With its delightful polycarbonate unibody, low pricing, and decent camera system, the Google Pixel 4a is the new sweet spot, assuming you can live with its tiny display and form factor, and a few other limitations.
Though some may criticize the Pixel 4a’s unibody polycarbonate design as being plastic or even cheap, I think it looks great and feels great in the hand, and is a marked improvement over the glass and aluminum sandwich that predominates in the industry right now. There is just something very right about polycarbonate, and it helps define the handset’s minimalist vibe.
Sign up for our new free newsletter to get three time-saving tips each Friday — and get free copies of Paul Thurrott's Windows 11 and Windows 10 Field Guides (normally $9.99) as a special welcome gift!
"*" indicates required fields
Google struggled through three and a half generations of Pixel handsets to define a look and feel that would be recognizable and iconic, but its original approach—a two-tone design with a glass “visor” on the top rear and an aluminum (later frosted glass) bottom—failed to make a lasting impression. Oddly, a more minor design element—Pixel power buttons are playfully implemented in an accent color—has proven more timeless, and the Pixel 4a continues this subtle design touch, in this case in a light mint green color.
The net effect is a phone I want to hold and turn around in my hand during idle times, and not hide under a protective case. And while that’s not particularly unique in the flagship market where expensive baubles are the norm, it is much more unusual in the far more affordable market segment in which the Pixel 4a exists. As important, I’d feel safe doing so: The Pixel 4a’s polycarbonate unibody is super-durable and can withstand drops and scratches in ways that glass and aluminum cannot. So getting a case is optional. When was the last time we could say that about a smartphone?
Overall, the Pixel 4a design succeeds not just by being different but by also being better in ways that matter. Many people confuse good design with “looks,” but it also encompasses function and the overall experience. Other handsets may be prettier to look at, but few have as good a design as the Pixel 4a, at any price. It’s not going to cause stares, just make you happy.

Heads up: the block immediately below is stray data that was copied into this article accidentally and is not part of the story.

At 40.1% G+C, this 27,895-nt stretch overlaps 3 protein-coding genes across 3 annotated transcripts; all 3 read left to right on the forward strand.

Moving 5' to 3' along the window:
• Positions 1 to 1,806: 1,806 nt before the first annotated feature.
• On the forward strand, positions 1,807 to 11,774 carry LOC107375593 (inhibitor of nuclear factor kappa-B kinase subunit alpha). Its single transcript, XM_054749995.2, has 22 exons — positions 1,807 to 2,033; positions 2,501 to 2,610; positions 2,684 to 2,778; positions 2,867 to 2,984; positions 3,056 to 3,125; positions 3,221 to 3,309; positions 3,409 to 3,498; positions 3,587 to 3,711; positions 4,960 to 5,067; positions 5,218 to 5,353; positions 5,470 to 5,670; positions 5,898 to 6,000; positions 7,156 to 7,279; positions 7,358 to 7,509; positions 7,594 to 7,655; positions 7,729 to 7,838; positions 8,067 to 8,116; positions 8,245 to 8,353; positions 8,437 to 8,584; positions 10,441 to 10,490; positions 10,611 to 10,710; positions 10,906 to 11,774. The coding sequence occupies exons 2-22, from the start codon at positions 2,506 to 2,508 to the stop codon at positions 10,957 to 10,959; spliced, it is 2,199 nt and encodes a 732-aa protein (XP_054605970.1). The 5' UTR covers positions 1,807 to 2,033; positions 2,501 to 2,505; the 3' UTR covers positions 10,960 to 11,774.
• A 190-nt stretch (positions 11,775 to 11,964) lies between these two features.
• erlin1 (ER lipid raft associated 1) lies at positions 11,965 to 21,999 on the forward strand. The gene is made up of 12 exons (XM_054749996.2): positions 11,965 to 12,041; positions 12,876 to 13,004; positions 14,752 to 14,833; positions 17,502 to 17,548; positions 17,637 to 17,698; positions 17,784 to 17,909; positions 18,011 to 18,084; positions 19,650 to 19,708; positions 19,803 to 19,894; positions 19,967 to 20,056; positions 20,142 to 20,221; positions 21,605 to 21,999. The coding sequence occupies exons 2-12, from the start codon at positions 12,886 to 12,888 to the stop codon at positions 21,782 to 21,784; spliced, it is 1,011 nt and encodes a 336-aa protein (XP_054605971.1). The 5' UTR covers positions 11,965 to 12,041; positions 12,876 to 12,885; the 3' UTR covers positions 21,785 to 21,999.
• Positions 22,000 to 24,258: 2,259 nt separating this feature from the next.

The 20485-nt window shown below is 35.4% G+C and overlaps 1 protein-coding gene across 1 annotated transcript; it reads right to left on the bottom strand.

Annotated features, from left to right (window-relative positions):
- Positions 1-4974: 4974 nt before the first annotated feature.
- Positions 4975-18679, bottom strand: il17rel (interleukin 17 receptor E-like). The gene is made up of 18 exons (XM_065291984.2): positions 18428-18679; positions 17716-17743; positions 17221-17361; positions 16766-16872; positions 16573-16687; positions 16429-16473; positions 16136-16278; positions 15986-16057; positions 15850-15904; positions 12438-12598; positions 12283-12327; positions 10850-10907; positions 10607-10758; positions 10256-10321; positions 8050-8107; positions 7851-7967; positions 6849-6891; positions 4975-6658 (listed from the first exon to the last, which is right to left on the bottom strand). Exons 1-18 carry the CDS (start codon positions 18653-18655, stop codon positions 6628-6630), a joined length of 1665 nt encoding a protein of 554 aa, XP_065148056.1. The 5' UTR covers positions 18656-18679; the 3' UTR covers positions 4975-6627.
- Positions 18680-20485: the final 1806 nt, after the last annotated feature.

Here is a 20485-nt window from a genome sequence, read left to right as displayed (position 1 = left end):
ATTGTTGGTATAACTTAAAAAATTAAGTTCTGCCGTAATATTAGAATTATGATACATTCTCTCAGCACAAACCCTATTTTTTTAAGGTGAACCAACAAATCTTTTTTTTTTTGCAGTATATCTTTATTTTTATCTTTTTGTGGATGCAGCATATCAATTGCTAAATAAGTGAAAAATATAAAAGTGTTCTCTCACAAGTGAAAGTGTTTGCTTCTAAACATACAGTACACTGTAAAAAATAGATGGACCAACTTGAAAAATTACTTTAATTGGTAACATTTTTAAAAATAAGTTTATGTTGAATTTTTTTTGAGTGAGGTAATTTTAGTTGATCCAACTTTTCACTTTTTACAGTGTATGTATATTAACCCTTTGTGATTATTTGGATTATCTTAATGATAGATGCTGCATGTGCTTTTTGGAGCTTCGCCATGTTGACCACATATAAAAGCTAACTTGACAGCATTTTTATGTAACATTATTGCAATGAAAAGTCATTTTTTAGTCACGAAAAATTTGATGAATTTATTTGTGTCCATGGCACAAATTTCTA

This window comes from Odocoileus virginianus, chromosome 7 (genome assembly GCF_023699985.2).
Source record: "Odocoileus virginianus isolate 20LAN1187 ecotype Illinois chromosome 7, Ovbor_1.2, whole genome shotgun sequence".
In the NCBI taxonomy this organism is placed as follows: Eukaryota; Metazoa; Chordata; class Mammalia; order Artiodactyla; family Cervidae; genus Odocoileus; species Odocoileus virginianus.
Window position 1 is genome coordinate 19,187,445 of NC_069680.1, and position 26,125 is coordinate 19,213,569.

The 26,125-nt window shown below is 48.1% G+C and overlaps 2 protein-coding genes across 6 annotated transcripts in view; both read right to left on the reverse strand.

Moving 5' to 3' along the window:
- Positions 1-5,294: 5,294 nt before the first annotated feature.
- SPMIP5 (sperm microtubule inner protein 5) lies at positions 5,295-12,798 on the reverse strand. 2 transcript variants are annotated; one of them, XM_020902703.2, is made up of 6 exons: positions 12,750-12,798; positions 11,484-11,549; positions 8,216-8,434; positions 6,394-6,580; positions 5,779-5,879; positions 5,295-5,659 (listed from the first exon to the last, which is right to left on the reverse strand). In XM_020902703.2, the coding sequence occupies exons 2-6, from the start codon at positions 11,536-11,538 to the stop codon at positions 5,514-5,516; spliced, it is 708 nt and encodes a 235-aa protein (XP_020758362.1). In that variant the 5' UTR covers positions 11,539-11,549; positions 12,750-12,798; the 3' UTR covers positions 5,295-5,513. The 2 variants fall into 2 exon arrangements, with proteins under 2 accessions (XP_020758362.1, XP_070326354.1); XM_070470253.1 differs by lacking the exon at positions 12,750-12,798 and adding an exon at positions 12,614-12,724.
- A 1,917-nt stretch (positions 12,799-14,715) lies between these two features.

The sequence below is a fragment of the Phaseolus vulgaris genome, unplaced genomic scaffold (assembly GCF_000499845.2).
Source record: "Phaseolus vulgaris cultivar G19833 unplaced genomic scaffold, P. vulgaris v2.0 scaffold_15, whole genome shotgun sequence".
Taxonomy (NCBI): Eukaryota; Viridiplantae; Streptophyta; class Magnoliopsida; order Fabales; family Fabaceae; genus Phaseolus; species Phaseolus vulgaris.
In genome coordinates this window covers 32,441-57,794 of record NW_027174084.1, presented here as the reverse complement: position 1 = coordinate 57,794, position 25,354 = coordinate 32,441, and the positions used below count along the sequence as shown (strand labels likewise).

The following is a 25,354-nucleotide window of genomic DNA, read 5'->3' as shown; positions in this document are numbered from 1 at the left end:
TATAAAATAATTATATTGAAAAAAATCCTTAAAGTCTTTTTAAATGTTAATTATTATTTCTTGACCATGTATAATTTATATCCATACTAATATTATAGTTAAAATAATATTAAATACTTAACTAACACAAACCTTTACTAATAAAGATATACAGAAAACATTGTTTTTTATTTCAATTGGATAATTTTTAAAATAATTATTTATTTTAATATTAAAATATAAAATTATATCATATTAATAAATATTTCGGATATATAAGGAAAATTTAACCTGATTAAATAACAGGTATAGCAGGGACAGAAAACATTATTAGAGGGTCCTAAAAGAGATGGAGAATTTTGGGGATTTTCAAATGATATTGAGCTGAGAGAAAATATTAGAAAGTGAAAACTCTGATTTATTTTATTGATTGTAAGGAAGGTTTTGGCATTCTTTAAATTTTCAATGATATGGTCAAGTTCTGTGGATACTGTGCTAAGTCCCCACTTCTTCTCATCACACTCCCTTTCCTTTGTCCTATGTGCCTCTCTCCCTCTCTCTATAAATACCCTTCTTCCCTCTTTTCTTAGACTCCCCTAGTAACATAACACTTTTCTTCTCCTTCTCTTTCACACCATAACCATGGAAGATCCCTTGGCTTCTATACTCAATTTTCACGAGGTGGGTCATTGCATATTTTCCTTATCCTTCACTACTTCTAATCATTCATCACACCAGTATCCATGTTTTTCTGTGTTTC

The Pixel 4a has a 5.8-inch OLED display that delivers Full HD+ resolution (2340 x 1080) at 443 pixels per inch (PPI) in a small but tall form factor with a 19.5:9 aspect ratio. It has always-on capabilities, which allow for at-a-glance access to the time, date, temperature, and battery charge when the display is sleeping, plus active notification icons. It delivers HDR capabilities, too, though it’s not overly-colorful, bright, or glossy. Put simply, it is a good display at this price point.
Google also makes the most of the Pixel 4a’s tiny display by delivering it in the most modern Pixel display design yet. This is the first “all-display” Pixel, with no notch or giant forehead/chin bezels, and its wraparound bezel appears to be even smaller than those on Apple’s most expensive flagships. And there’s a circular hole in the upper left of the display for the front-facing camera, another first for a Pixel.
The Pixel 4a is powered by a midmarket System on a Chip (SoC), the Qualcomm Snapdragon 730G with Adreno 618 graphics, along with a generous 6 GB of RAM and 128 GB of non-expandable storage.
Overall, the performance has been quite good, all around, but I had one little hiccup that, thankfully, ended up being temporary. After about a week of use, the sign-in time after pressing the rear-facing fingerprint reader went from instantaneous to a weird and consistent three-second wait. That severely impacted the user experience after waiting unsuccessfully for a few days for it to correct itself, I finally rebooted the phone. That fixed it—authentication time is as quick as ever, again—and it hasn’t happened since.
Beyond that, I’ve not experienced any performance issues, and while the Pixel 4a is obviously no gaming handset, it seems to deliver what’s needed for the everyday tasks that most users will expect to undertake. And that includes my own needs, like photo taking, social media posting, email triage, media playback, and fitness tracking.
My fear of course, based on my previous experience with the Pixel 3a XL, is that performance will degrade over time. But so far, even certain actions that would trigger a bit of a pause on the 3a XL—like processing a just-taken photo—are behaving normally with the Pixel 4a. I’m guessing that the faster processor and 50 percent more RAM can be credited for that change, and I hope it continues.
Coming off the Huawei P30 Pro, it took me a while to adjust to the Pixel 4a’s lack of multiple lenses and optical zoom, not to mention the surreal and colorful HDR pop of the photos it creates. I know that’s an unfair comparison, but that’s what I did. Sorry.
But the Pixel 4a has a great camera, despite its limitations, and most people will be delighted by the consistently solid shots. That the Pixel 4a’s camera is the leader in this price class is obvious. That it’s better overall than some flagships is, well, delicious.
The rear camera consists of a single 12.2 MP wide-angle lens with an f/1.7 aperture, a 77-degree field of view, and optical and electronic image stabilization. So there’s no ultra-wide or telephoto lens, let alone optical zoom. And as with its Pixel 3a predecessor, the Pixel 4a lacks a Pixel Neural Core processor, which improved image processing speed in Google’s previous flagships. But unlike the Pixel 3a, I never experienced any post-processing waiting. If anything, I’ve been impressed with the speed of the Pixel 4a’s image sensor as it adapts to lighting changes as you move it around.